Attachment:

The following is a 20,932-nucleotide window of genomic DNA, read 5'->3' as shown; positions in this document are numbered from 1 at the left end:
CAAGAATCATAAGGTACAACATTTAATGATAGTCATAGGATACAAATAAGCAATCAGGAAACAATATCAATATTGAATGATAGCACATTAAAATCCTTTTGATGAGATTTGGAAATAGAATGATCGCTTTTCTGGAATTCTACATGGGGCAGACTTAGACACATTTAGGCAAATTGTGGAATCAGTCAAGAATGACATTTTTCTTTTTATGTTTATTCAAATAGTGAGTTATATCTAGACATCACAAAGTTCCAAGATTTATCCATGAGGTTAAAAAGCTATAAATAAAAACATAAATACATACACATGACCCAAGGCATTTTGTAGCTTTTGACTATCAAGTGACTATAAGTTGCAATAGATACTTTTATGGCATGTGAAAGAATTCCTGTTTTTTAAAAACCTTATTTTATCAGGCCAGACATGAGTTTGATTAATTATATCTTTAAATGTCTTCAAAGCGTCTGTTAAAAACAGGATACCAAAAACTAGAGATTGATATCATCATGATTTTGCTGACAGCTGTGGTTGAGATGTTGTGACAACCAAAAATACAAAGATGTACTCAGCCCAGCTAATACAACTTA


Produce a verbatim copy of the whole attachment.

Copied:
The following is a 20,932-nucleotide window of genomic DNA, read 5'->3' as shown; positions in this document are numbered from 1 at the left end:
CAAGAATCATAAGGTACAACATTTAATGATAGTCATAGGATACAAATAAGCAATCAGGAAACAATATCAATATTGAATGATAGCACATTAAAATCCTTTTGATGAGATTTGGAAATAGAATGATCGCTTTTCTGGAATTCTACATGGGGCAGACTTAGACACATTTAGGCAAATTGTGGAATCAGTCAAGAATGACATTTTTCTTTTTATGTTTATTCAAATAGTGAGTTATATCTAGACATCACAAAGTTCCAAGATTTATCCATGAGGTTAAAAAGCTATAAATAAAAACATAAATACATACACATGACCCAAGGCATTTTGTAGCTTTTGACTATCAAGTGACTATAAGTTGCAATAGATACTTTTATGGCATGTGAAAGAATTCCTGTTTTTTAAAAACCTTATTTTATCAGGCCAGACATGAGTTTGATTAATTATATCTTTAAATGTCTTCAAAGCGTCTGTTAAAAACAGGATACCAAAAACTAGAGATTGATATCATCATGATTTTGCTGACAGCTGTGGTTGAGATGTTGTGACAACCAAAAATACAAAGATGTACTCAGCCCAGCTAATACAACTTA